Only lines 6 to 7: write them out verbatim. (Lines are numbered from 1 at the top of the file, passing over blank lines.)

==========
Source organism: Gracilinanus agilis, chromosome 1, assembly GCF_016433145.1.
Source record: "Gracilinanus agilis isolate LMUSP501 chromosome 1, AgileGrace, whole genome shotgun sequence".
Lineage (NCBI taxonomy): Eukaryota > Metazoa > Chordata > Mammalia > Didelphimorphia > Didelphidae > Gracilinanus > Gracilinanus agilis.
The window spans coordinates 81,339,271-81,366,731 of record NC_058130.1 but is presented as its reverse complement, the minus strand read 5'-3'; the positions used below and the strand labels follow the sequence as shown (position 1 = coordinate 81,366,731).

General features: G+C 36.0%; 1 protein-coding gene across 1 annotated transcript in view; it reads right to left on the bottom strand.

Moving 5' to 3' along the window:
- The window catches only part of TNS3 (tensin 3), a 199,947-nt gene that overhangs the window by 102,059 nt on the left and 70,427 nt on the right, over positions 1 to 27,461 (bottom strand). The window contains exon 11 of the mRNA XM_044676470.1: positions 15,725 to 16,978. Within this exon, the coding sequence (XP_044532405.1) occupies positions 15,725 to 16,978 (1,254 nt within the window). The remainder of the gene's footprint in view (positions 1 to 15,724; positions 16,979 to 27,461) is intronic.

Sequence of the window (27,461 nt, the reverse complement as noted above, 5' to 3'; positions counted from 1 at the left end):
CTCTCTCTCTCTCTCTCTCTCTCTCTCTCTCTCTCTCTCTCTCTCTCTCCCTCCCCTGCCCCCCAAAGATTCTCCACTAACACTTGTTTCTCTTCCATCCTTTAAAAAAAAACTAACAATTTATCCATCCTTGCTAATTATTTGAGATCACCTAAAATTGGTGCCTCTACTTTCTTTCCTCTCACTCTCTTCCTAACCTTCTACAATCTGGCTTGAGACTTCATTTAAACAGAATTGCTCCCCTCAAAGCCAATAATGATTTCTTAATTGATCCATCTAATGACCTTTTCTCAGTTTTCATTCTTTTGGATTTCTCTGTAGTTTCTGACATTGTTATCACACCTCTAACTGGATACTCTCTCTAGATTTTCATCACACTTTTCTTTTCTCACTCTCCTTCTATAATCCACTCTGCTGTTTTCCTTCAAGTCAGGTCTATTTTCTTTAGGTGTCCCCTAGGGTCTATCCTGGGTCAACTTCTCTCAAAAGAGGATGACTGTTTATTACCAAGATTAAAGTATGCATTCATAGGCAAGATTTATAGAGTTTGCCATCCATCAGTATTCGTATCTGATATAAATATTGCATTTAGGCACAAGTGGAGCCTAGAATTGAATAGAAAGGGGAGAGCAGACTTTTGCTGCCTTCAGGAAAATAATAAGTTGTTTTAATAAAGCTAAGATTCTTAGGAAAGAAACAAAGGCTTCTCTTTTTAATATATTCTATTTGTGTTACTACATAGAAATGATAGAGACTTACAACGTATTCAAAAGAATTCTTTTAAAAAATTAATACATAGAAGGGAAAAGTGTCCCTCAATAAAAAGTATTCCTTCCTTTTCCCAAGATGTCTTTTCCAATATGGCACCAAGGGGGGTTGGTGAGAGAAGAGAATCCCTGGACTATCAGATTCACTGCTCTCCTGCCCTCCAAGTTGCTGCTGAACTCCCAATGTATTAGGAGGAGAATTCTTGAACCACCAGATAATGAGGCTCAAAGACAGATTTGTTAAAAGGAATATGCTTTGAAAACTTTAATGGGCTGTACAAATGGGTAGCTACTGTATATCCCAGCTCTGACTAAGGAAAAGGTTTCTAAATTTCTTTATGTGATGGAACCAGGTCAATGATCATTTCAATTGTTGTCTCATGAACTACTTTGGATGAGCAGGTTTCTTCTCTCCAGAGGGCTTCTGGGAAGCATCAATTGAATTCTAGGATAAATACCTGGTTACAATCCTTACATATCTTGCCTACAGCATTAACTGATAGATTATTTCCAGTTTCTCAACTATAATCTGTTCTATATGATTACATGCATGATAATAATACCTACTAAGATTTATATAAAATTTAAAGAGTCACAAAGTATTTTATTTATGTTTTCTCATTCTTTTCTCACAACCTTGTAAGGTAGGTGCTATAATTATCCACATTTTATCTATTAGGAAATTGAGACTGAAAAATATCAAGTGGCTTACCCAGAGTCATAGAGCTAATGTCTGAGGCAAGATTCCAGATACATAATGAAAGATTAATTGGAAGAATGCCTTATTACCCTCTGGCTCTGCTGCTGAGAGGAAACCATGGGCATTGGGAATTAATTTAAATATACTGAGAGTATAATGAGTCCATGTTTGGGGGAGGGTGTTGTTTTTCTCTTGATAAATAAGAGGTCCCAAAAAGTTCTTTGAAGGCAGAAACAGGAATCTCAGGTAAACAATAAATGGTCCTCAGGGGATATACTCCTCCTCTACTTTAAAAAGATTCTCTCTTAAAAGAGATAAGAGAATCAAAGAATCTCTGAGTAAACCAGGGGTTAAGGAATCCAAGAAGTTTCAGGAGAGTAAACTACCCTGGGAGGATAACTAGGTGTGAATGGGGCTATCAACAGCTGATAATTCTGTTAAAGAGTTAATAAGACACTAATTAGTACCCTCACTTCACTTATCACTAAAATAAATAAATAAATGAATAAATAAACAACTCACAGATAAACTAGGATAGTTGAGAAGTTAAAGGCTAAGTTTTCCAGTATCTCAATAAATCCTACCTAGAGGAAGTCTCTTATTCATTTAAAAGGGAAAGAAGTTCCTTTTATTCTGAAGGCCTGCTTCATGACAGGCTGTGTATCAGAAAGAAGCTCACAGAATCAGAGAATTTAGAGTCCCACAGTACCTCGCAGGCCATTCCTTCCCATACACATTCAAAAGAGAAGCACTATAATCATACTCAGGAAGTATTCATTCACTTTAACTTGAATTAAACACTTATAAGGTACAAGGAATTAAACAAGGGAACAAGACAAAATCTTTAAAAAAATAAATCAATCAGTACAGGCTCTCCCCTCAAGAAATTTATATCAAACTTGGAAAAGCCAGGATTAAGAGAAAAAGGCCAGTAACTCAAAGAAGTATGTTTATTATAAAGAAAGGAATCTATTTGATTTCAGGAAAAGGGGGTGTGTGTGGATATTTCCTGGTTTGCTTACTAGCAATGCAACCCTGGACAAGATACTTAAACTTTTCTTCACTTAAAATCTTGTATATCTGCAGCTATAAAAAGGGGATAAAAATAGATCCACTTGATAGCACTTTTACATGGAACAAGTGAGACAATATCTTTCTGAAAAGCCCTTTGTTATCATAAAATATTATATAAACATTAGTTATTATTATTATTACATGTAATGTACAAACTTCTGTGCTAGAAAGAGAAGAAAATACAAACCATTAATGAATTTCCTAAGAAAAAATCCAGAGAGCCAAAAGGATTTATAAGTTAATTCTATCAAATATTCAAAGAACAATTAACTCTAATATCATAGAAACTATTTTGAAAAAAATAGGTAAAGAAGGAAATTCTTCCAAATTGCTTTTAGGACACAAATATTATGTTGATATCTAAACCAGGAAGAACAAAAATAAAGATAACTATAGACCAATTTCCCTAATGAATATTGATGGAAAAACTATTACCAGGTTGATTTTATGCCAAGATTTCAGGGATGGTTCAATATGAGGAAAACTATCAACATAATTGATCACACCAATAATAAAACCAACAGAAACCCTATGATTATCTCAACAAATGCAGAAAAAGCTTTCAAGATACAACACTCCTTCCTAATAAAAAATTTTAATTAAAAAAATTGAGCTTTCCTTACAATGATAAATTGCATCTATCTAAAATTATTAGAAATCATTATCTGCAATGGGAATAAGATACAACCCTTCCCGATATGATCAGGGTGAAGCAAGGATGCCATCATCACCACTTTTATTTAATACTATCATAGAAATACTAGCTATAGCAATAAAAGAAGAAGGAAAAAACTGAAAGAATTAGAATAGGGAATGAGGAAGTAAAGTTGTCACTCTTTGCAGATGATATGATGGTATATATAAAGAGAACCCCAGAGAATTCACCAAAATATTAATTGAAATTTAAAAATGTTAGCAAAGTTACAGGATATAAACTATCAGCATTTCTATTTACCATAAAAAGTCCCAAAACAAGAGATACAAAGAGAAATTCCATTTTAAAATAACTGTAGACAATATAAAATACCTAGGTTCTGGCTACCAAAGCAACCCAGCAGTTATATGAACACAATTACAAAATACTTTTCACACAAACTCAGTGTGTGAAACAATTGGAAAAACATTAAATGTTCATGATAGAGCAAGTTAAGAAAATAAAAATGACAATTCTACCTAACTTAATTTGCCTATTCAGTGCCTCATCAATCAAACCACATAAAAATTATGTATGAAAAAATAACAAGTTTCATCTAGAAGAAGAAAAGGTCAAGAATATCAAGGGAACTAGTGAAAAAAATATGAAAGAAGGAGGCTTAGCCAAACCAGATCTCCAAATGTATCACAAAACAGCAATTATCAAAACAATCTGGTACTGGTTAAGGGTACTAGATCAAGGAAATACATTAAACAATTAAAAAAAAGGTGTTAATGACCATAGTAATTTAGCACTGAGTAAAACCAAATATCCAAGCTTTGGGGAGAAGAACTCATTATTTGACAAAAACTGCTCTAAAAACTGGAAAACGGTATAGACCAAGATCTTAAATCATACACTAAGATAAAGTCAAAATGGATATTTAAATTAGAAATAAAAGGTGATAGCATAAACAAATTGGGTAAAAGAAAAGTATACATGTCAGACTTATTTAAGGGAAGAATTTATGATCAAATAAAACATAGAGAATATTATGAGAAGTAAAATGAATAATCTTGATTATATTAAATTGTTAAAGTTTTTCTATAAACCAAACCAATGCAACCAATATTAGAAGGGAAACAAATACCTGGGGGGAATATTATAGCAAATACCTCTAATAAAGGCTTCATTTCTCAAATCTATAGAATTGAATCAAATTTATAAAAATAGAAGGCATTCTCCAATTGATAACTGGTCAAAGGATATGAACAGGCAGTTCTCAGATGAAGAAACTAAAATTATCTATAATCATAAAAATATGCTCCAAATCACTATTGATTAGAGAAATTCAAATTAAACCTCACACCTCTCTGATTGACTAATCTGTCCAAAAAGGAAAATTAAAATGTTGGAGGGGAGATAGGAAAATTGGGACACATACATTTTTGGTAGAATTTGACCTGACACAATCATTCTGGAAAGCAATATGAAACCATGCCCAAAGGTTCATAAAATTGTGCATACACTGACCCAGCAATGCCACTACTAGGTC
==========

Moving 5' to 3' along the window:
- The window catches only part of TNS3 (tensin 3), a 199,947-nt gene that overhangs the window by 102,059 nt on the left and 70,427 nt on the right, over positions 1 to 27,461 (bottom strand). The window contains exon 11 of the mRNA XM_044676470.1: positions 15,725 to 16,978. Within this exon, the coding sequence (XP_044532405.1) occupies positions 15,725 to 16,978 (1,254 nt within the window). The remainder of the gene's footprint in view (positions 1 to 15,724; positions 16,979 to 27,461) is intronic.